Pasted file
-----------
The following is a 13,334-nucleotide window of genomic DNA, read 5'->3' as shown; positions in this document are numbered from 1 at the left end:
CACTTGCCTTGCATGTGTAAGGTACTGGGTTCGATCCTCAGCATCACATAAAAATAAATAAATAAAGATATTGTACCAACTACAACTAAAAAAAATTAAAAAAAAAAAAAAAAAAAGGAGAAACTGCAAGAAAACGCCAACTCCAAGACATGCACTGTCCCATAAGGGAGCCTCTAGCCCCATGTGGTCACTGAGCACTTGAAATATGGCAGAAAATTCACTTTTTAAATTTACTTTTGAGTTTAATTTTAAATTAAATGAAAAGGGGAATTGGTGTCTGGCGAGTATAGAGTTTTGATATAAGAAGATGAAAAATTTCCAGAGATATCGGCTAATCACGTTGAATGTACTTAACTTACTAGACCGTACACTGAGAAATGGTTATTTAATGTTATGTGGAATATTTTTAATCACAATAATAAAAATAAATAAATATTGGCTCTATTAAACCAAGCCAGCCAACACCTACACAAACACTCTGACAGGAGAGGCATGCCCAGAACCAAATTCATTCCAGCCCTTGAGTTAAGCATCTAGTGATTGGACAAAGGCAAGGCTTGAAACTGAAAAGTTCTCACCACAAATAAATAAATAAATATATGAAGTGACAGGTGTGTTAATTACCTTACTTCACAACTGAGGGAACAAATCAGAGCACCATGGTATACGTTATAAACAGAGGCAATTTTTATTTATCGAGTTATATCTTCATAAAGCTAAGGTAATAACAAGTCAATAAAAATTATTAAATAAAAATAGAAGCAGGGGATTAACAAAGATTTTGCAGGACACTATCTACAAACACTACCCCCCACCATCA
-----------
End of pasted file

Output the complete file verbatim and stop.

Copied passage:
The following is a 13,334-nucleotide window of genomic DNA, read 5'->3' as shown; positions in this document are numbered from 1 at the left end:
CACTTGCCTTGCATGTGTAAGGTACTGGGTTCGATCCTCAGCATCACATAAAAATAAATAAATAAAGATATTGTACCAACTACAACTAAAAAAAATTAAAAAAAAAAAAAAAAAAAGGAGAAACTGCAAGAAAACGCCAACTCCAAGACATGCACTGTCCCATAAGGGAGCCTCTAGCCCCATGTGGTCACTGAGCACTTGAAATATGGCAGAAAATTCACTTTTTAAATTTACTTTTGAGTTTAATTTTAAATTAAATGAAAAGGGGAATTGGTGTCTGGCGAGTATAGAGTTTTGATATAAGAAGATGAAAAATTTCCAGAGATATCGGCTAATCACGTTGAATGTACTTAACTTACTAGACCGTACACTGAGAAATGGTTATTTAATGTTATGTGGAATATTTTTAATCACAATAATAAAAATAAATAAATATTGGCTCTATTAAACCAAGCCAGCCAACACCTACACAAACACTCTGACAGGAGAGGCATGCCCAGAACCAAATTCATTCCAGCCCTTGAGTTAAGCATCTAGTGATTGGACAAAGGCAAGGCTTGAAACTGAAAAGTTCTCACCACAAATAAATAAATAAATATATGAAGTGACAGGTGTGTTAATTACCTTACTTCACAACTGAGGGAACAAATCAGAGCACCATGGTATACGTTATAAACAGAGGCAATTTTTATTTATCGAGTTATATCTTCATAAAGCTAAGGTAATAACAAGTCAATAAAAATTATTAAATAAAAATAGAAGCAGGGGATTAACAAAGATTTTGCAGGACACTATCTACAAACACTACCCCCCACCATCA